US v. Divine Reddick

Filing 920100616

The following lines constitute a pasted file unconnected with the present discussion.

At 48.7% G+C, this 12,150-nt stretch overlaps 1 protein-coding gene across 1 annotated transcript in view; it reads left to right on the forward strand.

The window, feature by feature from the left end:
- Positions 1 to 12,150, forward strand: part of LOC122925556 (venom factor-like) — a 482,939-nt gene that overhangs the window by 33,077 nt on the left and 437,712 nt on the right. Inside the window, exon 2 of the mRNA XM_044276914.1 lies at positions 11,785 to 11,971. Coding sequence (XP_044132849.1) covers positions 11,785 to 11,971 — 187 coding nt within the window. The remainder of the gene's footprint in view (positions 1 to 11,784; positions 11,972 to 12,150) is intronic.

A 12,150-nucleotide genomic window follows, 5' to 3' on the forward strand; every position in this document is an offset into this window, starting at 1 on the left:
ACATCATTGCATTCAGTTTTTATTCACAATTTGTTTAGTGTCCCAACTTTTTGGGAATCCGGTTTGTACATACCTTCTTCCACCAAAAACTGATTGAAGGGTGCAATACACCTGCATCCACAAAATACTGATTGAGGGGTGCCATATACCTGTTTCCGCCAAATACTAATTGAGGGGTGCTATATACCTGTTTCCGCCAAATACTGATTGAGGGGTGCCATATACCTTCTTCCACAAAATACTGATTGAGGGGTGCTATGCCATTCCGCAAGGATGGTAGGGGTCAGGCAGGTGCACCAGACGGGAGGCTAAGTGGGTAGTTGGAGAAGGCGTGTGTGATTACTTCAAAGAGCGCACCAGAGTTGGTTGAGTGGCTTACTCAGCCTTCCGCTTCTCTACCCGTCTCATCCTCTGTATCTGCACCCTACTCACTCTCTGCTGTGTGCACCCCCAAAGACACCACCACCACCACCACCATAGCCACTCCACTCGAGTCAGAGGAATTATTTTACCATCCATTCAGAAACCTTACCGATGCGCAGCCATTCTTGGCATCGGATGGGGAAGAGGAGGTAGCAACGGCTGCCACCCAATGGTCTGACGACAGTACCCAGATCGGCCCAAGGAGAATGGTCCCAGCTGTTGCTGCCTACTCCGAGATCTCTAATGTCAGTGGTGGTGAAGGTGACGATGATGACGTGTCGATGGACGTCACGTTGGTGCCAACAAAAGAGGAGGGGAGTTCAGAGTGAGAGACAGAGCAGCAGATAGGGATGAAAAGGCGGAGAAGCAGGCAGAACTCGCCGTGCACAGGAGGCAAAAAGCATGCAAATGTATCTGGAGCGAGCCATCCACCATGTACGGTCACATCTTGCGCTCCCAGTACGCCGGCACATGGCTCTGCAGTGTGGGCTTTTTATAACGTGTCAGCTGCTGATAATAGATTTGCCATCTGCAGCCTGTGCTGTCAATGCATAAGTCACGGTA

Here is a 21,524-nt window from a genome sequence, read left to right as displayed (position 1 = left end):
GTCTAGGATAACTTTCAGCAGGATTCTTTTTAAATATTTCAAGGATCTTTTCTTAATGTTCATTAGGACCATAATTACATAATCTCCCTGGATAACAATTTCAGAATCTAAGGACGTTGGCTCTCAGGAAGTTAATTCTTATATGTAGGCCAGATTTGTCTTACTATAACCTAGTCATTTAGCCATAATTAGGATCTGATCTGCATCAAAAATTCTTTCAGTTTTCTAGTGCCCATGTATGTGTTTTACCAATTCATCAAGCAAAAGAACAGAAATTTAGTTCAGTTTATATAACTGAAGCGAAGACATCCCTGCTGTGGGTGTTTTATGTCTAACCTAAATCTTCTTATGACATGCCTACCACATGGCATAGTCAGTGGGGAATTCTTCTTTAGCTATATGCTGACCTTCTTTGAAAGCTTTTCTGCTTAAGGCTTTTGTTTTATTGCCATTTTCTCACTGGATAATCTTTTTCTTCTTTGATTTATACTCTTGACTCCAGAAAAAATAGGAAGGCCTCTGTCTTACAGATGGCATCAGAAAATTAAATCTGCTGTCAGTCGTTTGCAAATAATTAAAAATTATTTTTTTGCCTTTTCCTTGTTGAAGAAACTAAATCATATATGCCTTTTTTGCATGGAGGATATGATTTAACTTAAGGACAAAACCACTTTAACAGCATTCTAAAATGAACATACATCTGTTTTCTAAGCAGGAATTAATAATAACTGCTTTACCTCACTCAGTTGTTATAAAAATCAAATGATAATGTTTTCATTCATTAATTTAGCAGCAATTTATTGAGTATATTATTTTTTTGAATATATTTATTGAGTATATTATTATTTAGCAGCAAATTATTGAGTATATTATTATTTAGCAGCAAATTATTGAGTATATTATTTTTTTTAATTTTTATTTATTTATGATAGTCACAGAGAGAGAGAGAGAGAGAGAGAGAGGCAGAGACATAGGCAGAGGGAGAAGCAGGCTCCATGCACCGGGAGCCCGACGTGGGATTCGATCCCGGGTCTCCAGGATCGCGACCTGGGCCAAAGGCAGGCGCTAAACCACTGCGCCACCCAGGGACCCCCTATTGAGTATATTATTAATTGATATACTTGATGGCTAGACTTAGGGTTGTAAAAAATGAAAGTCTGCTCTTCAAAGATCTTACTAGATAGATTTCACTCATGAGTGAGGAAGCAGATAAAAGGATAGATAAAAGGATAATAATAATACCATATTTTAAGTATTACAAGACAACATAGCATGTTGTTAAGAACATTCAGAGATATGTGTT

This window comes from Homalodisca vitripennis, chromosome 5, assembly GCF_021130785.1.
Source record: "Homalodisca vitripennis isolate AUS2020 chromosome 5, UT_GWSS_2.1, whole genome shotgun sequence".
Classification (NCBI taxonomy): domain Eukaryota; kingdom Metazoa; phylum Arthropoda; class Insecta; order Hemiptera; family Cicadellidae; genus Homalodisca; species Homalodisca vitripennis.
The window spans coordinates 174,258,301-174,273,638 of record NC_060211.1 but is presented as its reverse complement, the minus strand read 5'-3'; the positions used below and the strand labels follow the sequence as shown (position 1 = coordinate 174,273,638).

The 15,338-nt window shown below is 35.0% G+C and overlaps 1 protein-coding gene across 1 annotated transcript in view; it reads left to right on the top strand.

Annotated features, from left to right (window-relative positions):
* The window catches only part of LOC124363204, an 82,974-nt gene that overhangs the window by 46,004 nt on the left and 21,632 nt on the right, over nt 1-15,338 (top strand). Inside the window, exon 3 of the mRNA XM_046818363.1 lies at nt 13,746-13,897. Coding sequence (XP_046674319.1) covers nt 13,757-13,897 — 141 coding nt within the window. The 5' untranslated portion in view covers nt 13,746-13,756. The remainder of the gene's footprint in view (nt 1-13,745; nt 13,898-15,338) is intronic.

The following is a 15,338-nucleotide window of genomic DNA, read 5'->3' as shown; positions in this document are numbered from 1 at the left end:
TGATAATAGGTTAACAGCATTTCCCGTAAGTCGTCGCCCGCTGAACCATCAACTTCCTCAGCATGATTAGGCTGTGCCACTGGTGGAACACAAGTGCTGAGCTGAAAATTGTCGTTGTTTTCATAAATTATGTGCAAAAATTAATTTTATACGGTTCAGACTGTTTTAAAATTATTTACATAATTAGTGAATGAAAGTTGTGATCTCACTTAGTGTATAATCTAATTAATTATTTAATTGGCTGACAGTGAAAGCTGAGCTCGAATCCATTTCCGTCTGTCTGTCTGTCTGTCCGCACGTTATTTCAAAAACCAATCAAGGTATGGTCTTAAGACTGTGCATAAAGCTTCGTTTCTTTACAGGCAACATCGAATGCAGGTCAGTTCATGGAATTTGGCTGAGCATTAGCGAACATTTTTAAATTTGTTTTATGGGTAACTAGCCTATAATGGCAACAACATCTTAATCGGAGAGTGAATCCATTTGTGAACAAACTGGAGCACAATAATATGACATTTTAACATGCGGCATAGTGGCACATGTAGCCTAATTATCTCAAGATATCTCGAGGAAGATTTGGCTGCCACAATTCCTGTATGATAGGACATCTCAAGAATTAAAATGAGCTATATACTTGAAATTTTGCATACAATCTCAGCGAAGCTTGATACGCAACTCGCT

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UNPUBLISHED UNITED STATES COURT OF APPEALS FOR THE FOURTH CIRCUIT No. 08-5219 UNITED STATES OF AMERICA, Plaintiff Appellee, v. DIVINE JUSTICE REDDICK, Defendant Appellant. Appeal from the United States District Court for the Eastern District of North Carolina, at New Bern. Louise W. Flanagan, Chief District Judge. (5:08-cr-00130-FL-1) Argued: May 14, 2010 Decided: June 16, 2010 Before MOTZ, KING, and KEENAN, Circuit Judges. Affirmed by unpublished per curiam opinion. ARGUED: Stephen Clayton Gordon, OFFICE OF THE FEDERAL PUBLIC DEFENDER, Raleigh, North Carolina, for Appellant. Anne Margaret Hayes, OFFICE OF THE UNITED STATES ATTORNEY, Raleigh, North Carolina, for Appellee. ON BRIEF: Thomas P. McNamara, Federal Public Defender, Raleigh, North Carolina, for Appellant. John Stuart Bruce, Acting United States Attorney, Jennifer P. MayParker, Assistant United States Attorney, OFFICE OF THE UNITED STATES ATTORNEY, Raleigh, North Carolina, for Appellee. Unpublished opinions are not binding precedent in this circuit. PER CURIAM: In 2008, Divine Justice Reddick was convicted and sentenced in the Eastern District of North Carolina for two offenses arising from his role in an armed bank robbery. two appellate challenges Reddick to his aggregate that, in Reddick pursues sentence departing of 200 months. First, maintains upward based on the inadequacy of his criminal history category, the district court procedurally erred by failing to comply with section 4A1.3 of the Sentencing Guidelines. Second, Reddick contends that the court substantively erred in departing upward to the sentence that it imposed. both contentions and affirm. As explained below, we reject I. On May 15, 2008, Reddick was charged in a three-count indictment with putting in jeopardy the life of another by using a dangerous weapon in a bank robbery, in contravention of 18 U.S.C. 2113(d) (Count One); using and carrying a firearm during and in relation to a crime of violence, in contravention of 18 U.S.C. 924(c)(1)(A) (Count Two); and being a felon in possession 922(g)(1) pleaded agreement of a firearm, Three). Counts One in On contravention September Two to 3, of 18 U.S.C. Reddick a plea in (Count to 2008, to guilty that and pursuant any reserved his right 2 appeal sentence excess of the advisory Guidelines range. Pursuant to the plea agreement, the prosecution dismissed Count Three. On December 4, 2008, Reddick's Presentence Investigation On Report (the "PSR") was submitted to the district court. Count One, the PSR recommended a Guidelines range of 51 to 63 months of imprisonment, predicated on a total offense level of 20 and a criminal history category of IV. With respect to Count Two, the PSR recognized that the applicable Guidelines sentence was the statutory minimum consecutive term of 84 months. U.S.C. 924(c)(1)(A)(ii); USSG 2K2.4(b). In the "Impact of the Plea Agreement" section of the PSR, the probation officer explained that the prosecution's dismissal of Count Three significantly impacted Reddick's advisory See 18 Guidelines range. Had Reddick been convicted on Count Three, the PSR explained, "he would have been designated as an Armed Career Criminal and would be subject to a statutory penalty of [180 months] to Life on that count and his criminal history category would be VI rather than IV." J.A. 93. * Under that scenario, Reddick would have been subject to (1) a Guidelines range of 70 to 80 months on Count One; (2) a consecutive 84month statutory minimum sentence on Count Two; and (3) a Citations herein to "J.A. ___" refer to the Joint Appendix filed by the parties in this appeal. * 3 concurrent 180-month statutory minimum sentence on Count Three. Thus, had he been convicted on Count Three, Reddick would have faced a statutory minimum of 264 months. Because Reddick's advisory Guidelines range (51 to 63 months on Count One and a minimum of 84 months on Count Two) fell well below 264 months, the PSR specified that the district court "may wish to consider an upward departure pursuant to 4A1.3 (Departures Based on Inadequacy of Criminal History Category) and 5K2.21 (Dismissed and Uncharged Conduct) based upon the dismissal of Count [Three]." Id. at 94. At the sentencing hearing conducted in December 2008, the district court expressed concern with the discrepancy between the advisory Guidelines range calculated by the PSR and the minimum of 264 months that would have accompanied a conviction on Count Three. when it agreed In response, the Government acknowledged that, to dismiss Count Three, it had miscalculated Reddick's predicate convictions and did not recognize that he would have qualified as an armed career criminal had he been convicted on Count Three. that a within-Guidelines The prosecution maintained, however, sentence on Count One (51 to 63 months), plus 84 months on Count Two, would sufficiently serve the sentencing factors of 18 U.S.C. 3553(a). Nevertheless, sentence, the of district an court imposed a 200-month of 116 consisting above-Guidelines 4 sentence months on Count One and a consecutive 84 months on Count Two. The court its relied upward on two separate Guidelines it provisions to support departure. First, applied Guidelines section 4A1.3, which authorizes an upward departure when, inter alia, a defendant's criminal history category substantially underrepresents the likelihood that he will commit other crimes. See USSG 4A1.3(a)(1). section 5K2.21, which Second, the court applied Guidelines authorizes an upward departure that reflects the actual seriousness of the defendant's offense based on conduct underlying a charge dismissed under a plea agreement. Notably, the court did not specify the extent of departure attributable to each Guidelines provision, nor did it indicate the Guidelines range to which it was departing. assessed concluding originally and that applied a the 3553(a) within be the The court then factors, range as the sentencing Guidelines to sentence would calculated insufficient achieve purposes of sentencing. of 200 months. Thus, it imposed an aggregate sentence Reddick has filed a timely notice of appeal, and we possess jurisdiction 1291. pursuant to 18 U.S.C. 3742(a) and 28 U.S.C. 5 II. We review a sentence imposed by a district abuse of court for reasonableness, standard. applying the deferential discretion This Gall v. United States, 552 U.S. 38, 46 (2007). standard of review encompasses both procedural and substantive reasonableness. Id. at 51. We first ensure that the court committed no significant procedural error, "such as failing to calculate Id. (or improperly calculating) the Guidelines range." If there is no procedural error, we review the sentence for reasonableness, into account taking to the "totality whether of the the court substantive circumstances" determine "abused its discretion in concluding that the sentence it chose satisfied the standards set forth in 3553(a)." United States v. Mendoza-Mendoza, 597 F.3d 212, 216 (4th Cir. 2010). III. A. Reddick unreasonable, departing first challenges that his the by sentence district failing as procedurally erred apply in the That maintaining on court to upward Count One incremental approach mandated by Guidelines section 4A1.3. provision, entitled "Departures Based on Inadequacy of Criminal History Category," authorizes a sentencing court to depart upward "[i]f reliable information indicates that the defendant's 6 criminal history category substantially under-represents the seriousness of [his] criminal history or the likelihood that [he] will commit other crimes." USSG 4A1.3(a)(1). After the sentencing court determines that a section 4A1.3 departure is warranted, moving it is obliged to depart on an incremental criminal that basis, history is "horizontally up to across successive and, if categories inadequate, until it category "to VI," category vertically a successively range higher offense to the levels case." finds guideline appropriate United States v. McNeill, 598 F.3d 161, 166 (4th Cir. 2010); see also United States v. Harrison, 58 F.3d 115, 118 (4th Cir. 1995). In applying this incremental approach, the court may "move to successively higher categories only upon finding that the prior category does not provide a sentence that adequately reflects the seriousness of the defendant's criminal conduct." United States v. Cash, 983 F.2d 558, 561 (4th Cir. 1992). Reddick contends that, in imposing an above-Guidelines sentence on Count One, the district court failed to employ the incremental approach required by section 4A1.3. that the court moved directly from the He maintains range Guidelines corresponding to an offense level of 20 and a criminal history category of IV (51 to 63 months) to the range applicable to an offense level of 24 and a criminal history category of VI (100 to 125 months) without first assessing whether the intermediate 7 criminal history category of V or the intermediate offense levels of 21, 22, or 23 adequately reflected the seriousness of his criminal conduct. Accordingly, Reddick contends that the court procedurally erred and that his sentence must be vacated. The fundamental flaw with this contention is that, even if the district court failed to apply the incremental analysis of Guidelines United section v. 4A1.3, Lynn, any 592 such F.3d error 572, is harmless. (4th are Cir. See 2010) to States 576 errors (concluding that procedural sentencing subject harmless error review). Notably, we have recognized that when "a district court offers two or more independent rationales for its deviation, an appellate court cannot hold the sentence unreasonable if the appellate court finds fault with just one of these rationales." (4th Cir. 2008). the district United States v. Evans, 526 F.3d 155, 165 Here, in addition to Guidelines section 4A1.3, also relied on section 5K2.21, which court authorizes an upward departure "to reflect the seriousness of the offense based on conduct (1) underlying a charge dismissed as part of a plea agreement . . . and (2) that did not enter into the determination of the applicable guideline range." Importantly, section 5K2.21 does not require a sentencing court to apply any sort of incremental analysis when departing upward, and Reddick does not contend that the court otherwise erred in applying that provision. In other words, the court offered a 8 separate and procedurally sound rationale for its upward departure from Reddick's advisory Guidelines range on Count One. Thus, even if the court erred in departing under section 4A1.3, Reddick's aggregate sentence of 200 months is otherwise procedurally reasonable. Evans, 526 F.3d at 165. B. Reddick next contends that his sentence is substantively unreasonable. The district court imposed a 116-month sentence on Count One -- notwithstanding the advisory Guidelines range of 51 to 63 months -- and, as mandated by statute, also imposed a consecutive 84 months on Count Two, for an aggregate sentence of 200 months. Reddick maintains that the totality of the circumstances fail to support such a deviation from the advisory Guidelines range, rendering the court's sentencing decision an abuse of discretion. In assessed 3553(a). sentencing the It Reddick, the district set that forth the court in carefully 18 U.S.C. of the sentencing first factors determined seriousness armed bank robbery underlying Reddick's convictions warranted an above-Guidelines sentence, as did his criminal history, which consisted of three prior armed robberies. that Reddick -- who had committed the The court also found offense of conviction within six months of the termination of his parole on a prior armed robbery conviction -- was a "repeat offender, a recidivist" 9 who lacked "respect for the law." J.A. 71. Predicated on these factors, the court concluded that an above-Guidelines sentence was necessary to "promote respect for the law" and to "protect the public from [Reddick]." sentencing sentence decision, the Id. at 70. emphasized the In explaining its that a 200-month of 264 court with was commensurate statutory minimum months that Reddick would have received if he had been convicted on Count Three. Accordingly, the court concluded that an aggregate above-Guidelines sentence of 200 months would achieve the sentencing goals of 3553(a). In these circumstances, Reddick's sentence must be deemed substantively reasonable. The district court, having carefully and thoroughly applied the 3553(a) sentencing factors, did not abuse its substantial discretion in concluding that a withinGuidelines sentence was insufficient. And, although its deviation from Reddick's Guidelines range was significant, the court offered ample justification for the aggregate sentence that it imposed. Accordingly, the court did not substantively err in imposing its sentence. IV. Pursuant to the foregoing, we reject each of Reddick's contentions and affirm. AFFIRMED 10